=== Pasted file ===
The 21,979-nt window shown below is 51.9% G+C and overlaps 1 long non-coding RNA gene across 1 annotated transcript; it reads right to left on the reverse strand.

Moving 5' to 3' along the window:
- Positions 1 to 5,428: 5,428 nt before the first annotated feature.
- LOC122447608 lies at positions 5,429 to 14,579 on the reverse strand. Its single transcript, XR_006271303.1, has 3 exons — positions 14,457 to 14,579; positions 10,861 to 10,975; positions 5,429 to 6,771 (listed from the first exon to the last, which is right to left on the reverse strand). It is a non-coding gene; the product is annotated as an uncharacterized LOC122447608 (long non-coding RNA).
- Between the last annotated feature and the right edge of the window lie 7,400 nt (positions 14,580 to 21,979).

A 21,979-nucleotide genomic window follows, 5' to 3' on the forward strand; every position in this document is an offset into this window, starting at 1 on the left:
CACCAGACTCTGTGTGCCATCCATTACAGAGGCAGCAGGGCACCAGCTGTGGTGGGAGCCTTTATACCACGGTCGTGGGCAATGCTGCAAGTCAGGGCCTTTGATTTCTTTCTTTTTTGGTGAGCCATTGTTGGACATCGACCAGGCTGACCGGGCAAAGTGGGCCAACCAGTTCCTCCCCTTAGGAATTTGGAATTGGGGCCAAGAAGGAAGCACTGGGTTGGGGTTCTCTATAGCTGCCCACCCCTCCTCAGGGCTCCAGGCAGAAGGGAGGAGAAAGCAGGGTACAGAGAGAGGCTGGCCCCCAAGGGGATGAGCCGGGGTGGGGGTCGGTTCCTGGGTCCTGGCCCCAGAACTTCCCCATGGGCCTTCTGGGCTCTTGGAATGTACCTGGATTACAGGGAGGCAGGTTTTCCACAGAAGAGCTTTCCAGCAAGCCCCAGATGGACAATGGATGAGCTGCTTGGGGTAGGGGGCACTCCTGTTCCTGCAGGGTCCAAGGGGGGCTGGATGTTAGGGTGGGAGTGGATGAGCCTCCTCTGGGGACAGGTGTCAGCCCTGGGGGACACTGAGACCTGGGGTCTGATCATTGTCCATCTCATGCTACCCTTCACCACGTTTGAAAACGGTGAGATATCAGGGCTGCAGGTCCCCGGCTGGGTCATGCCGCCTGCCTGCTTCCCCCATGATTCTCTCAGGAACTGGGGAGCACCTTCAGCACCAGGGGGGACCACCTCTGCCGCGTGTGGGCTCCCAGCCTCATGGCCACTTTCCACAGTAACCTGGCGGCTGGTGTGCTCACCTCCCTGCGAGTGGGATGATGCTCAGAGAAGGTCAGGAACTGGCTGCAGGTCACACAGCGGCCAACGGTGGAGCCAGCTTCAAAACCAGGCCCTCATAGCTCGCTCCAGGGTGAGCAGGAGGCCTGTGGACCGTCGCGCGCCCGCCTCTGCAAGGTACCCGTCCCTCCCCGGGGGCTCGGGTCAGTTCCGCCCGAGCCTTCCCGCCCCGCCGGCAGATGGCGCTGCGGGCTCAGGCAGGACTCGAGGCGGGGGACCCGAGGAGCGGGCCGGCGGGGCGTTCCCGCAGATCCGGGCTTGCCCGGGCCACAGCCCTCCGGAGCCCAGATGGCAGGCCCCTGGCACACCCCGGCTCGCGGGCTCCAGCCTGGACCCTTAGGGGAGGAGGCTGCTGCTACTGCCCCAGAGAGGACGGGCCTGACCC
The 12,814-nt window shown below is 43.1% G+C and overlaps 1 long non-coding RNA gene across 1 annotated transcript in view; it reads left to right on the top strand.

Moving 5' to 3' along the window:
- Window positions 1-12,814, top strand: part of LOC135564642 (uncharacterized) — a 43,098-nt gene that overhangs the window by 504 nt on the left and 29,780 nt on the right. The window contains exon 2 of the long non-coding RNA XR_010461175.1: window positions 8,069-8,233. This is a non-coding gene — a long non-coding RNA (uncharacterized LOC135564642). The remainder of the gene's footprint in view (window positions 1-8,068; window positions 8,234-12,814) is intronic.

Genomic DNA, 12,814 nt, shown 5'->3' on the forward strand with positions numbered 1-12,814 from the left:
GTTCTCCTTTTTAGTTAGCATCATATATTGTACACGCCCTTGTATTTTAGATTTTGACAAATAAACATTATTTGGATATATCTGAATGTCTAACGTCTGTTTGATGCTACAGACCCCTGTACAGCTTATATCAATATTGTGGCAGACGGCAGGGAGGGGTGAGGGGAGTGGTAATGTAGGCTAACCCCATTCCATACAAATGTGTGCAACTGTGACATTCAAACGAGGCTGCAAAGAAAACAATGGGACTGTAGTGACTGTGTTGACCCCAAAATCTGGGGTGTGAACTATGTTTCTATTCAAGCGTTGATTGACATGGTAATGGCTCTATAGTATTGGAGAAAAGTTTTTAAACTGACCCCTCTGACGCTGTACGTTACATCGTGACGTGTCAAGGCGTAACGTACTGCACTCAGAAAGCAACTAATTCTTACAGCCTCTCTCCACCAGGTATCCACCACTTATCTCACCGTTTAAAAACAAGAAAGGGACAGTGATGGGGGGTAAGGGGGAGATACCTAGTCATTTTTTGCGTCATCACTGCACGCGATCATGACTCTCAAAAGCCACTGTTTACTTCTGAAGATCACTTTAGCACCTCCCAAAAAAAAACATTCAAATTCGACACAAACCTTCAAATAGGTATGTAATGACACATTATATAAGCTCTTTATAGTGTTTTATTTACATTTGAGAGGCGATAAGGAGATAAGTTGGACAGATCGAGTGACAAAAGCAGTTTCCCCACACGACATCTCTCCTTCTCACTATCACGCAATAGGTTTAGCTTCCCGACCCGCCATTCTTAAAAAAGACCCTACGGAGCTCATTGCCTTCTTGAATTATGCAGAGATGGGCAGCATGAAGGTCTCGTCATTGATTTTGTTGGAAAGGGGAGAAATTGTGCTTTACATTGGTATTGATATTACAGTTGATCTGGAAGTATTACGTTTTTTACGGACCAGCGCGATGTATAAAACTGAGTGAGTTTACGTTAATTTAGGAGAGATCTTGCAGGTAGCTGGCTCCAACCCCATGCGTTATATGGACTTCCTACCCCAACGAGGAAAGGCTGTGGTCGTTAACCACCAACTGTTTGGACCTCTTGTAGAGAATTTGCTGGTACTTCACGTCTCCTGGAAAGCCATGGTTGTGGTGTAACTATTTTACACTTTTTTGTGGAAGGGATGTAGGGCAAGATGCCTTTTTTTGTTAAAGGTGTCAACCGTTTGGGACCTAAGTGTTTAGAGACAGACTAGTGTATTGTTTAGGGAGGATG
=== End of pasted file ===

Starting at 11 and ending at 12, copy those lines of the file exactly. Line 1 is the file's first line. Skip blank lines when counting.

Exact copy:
Genomic DNA, 12,814 nt, shown 5'->3' on the forward strand with positions numbered 1-12,814 from the left:
GTTCTCCTTTTTAGTTAGCATCATATATTGTACACGCCCTTGTATTTTAGATTTTGACAAATAAACATTATTTGGATATATCTGAATGTCTAACGTCTGTTTGATGCTACAGACCCCTGTACAGCTTATATCAATATTGTGGCAGACGGCAGGGAGGGGTGAGGGGAGTGGTAATGTAGGCTAACCCCATTCCATACAAATGTGTGCAACTGTGACATTCAAACGAGGCTGCAAAGAAAACAATGGGACTGTAGTGACTGTGTTGACCCCAAAATCTGGGGTGTGAACTATGTTTCTATTCAAGCGTTGATTGACATGGTAATGGCTCTATAGTATTGGAGAAAAGTTTTTAAACTGACCCCTCTGACGCTGTACGTTACATCGTGACGTGTCAAGGCGTAACGTACTGCACTCAGAAAGCAACTAATTCTTACAGCCTCTCTCCACCAGGTATCCACCACTTATCTCACCGTTTAAAAACAAGAAAGGGACAGTGATGGGGGGTAAGGGGGAGATACCTAGTCATTTTTTGCGTCATCACTGCACGCGATCATGACTCTCAAAAGCCACTGTTTACTTCTGAAGATCACTTTAGCACCTCCCAAAAAAAAACATTCAAATTCGACACAAACCTTCAAATAGGTATGTAATGACACATTATATAAGCTCTTTATAGTGTTTTATTTACATTTGAGAGGCGATAAGGAGATAAGTTGGACAGATCGAGTGACAAAAGCAGTTTCCCCACACGACATCTCTCCTTCTCACTATCACGCAATAGGTTTAGCTTCCCGACCCGCCATTCTTAAAAAAGACCCTACGGAGCTCATTGCCTTCTTGAATTATGCAGAGATGGGCAGCATGAAGGTCTCGTCATTGATTTTGTTGGAAAGGGGAGAAATTGTGCTTTACATTGGTATTGATATTACAGTTGATCTGGAAGTATTACGTTTTTTACGGACCAGCGCGATGTATAAAACTGAGTGAGTTTACGTTAATTTAGGAGAGATCTTGCAGGTAGCTGGCTCCAACCCCATGCGTTATATGGACTTCCTACCCCAACGAGGAAAGGCTGTGGTCGTTAACCACCAACTGTTTGGACCTCTTGTAGAGAATTTGCTGGTACTTCACGTCTCCTGGAAAGCCATGGTTGTGGTGTAACTATTTTACACTTTTTTGTGGAAGGGATGTAGGGCAAGATGCCTTTTTTTGTTAAAGGTGTCAACCGTTTGGGACCTAAGTGTTTAGAGACAGACTAGTGTATTGTTTAGGGAGGATG